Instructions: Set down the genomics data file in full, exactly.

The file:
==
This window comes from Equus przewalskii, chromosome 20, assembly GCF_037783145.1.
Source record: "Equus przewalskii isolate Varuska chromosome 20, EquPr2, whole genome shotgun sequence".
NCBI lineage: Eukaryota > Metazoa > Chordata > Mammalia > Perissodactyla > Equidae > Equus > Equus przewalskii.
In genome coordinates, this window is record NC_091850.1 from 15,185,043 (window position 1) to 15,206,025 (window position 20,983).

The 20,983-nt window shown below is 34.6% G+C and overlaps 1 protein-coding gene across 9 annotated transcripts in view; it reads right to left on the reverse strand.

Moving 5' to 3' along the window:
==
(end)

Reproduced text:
This window comes from Equus przewalskii, chromosome 20, assembly GCF_037783145.1.
Source record: "Equus przewalskii isolate Varuska chromosome 20, EquPr2, whole genome shotgun sequence".
NCBI lineage: Eukaryota > Metazoa > Chordata > Mammalia > Perissodactyla > Equidae > Equus > Equus przewalskii.
In genome coordinates, this window is record NC_091850.1 from 15,185,043 (window position 1) to 15,206,025 (window position 20,983).

The 20,983-nt window shown below is 34.6% G+C and overlaps 1 protein-coding gene across 9 annotated transcripts in view; it reads right to left on the reverse strand.

Moving 5' to 3' along the window: